That approach doesn't work as an individual because the people you email with will use gmail, you will be on endless surveillance cameras as you move walk around or drive, and your family and friends will post pictures including you to anti-social media. We essentially either move forward as a community or we all sink together.

Alternatively, you can live as a self-sufficient hermit or in a small group like in "Captain Fantastic" but even that can break down as social reality intrudes through family relationships and medical needs, as in the film.

Also, more (by me) on why encryption is mostly useless for social change agents:

Again, as with my sig, the central irony here is we are using the technologies of abundance and joy that could free us to enslave ourselves out of fear.

Comment Yes. (Score 1) 357

I mean, stupid questions. 50 years ago we had Viet Nam, the cold war, racism that makes the tiny flares of it that we have no seem like a joke by comparison. Women were pretty much chattel. The world teetered on the perpetual brink of nuclear war. Poverty (as a percentage of the population) was rampant worldwide and what COUNTED as poverty was a lot poorer than what is counted as poverty now. A huge fraction of the world's population lived under outright tyrannies and oligarchies without even the fig leaf of democracy. Information was tightly controlled, and communication at long distances was enormously expensive. Medicine was comparatively primitive even in the first world; in the third world it was still the purview of tribal shamans. Life expectancy was much lower. Finally, a major fraction of the technology that makes our lives enormously richer even if one is comparatively "poor" simply didn't exist.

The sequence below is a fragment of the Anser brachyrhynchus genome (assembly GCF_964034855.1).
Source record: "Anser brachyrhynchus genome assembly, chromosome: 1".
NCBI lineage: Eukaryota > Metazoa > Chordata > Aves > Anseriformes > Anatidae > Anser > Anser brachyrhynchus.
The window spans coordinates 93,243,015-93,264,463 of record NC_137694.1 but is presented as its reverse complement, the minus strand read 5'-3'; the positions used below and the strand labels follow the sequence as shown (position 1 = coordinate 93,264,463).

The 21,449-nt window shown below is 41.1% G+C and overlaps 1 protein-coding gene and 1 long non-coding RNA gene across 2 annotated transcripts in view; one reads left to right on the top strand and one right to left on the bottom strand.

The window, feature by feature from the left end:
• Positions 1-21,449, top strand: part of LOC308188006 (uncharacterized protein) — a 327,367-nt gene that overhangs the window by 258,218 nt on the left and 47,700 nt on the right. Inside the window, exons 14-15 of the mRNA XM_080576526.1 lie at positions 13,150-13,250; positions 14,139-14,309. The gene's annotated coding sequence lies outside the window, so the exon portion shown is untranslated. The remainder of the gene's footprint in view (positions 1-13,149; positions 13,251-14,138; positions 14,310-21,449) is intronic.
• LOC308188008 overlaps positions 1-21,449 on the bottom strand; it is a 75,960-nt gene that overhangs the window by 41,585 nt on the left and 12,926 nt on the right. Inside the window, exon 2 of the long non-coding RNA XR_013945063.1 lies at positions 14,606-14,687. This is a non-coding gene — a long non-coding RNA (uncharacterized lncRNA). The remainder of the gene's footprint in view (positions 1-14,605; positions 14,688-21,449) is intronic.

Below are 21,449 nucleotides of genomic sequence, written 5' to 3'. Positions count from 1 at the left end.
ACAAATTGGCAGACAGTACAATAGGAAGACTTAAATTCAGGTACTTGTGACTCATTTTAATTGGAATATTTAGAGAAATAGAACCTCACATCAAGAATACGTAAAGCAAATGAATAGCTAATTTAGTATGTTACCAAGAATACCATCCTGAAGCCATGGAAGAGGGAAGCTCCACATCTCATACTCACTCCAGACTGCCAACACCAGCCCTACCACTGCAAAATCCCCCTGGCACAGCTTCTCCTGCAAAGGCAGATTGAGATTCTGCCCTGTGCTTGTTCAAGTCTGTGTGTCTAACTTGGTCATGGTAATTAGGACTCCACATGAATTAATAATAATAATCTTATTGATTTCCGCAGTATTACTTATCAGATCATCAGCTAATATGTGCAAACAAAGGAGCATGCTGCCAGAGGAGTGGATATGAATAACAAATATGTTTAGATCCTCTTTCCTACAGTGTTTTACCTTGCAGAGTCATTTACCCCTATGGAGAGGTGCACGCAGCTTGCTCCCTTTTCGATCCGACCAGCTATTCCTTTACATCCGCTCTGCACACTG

Of course if you were male, white, middle to upper class, living in the first world, or male and upper class in the second and third world, you might have thought it was just peachy.

Comment The Transparent Society (1998) (Score 1) 132
"The Transparent Society (1998) is a non-fiction book by the science-fiction author David Brin in which he forecasts social transparency and some degree of erosion of privacy, as it is overtaken by low-cost surveillance, communication and database technology, and proposes new institutions and practices that he believes would provide benefits that would more than compensate for lost privacy. The work first appeared as a magazine article by Brin in Wired in late 1996.[1] In 2008, security expert Bruce Schneier called the transparent society concept a "myth"[2] (a characterization Brin later rejected),[3] claiming it ignores wide differences in the relative power of those who access information.[2] ...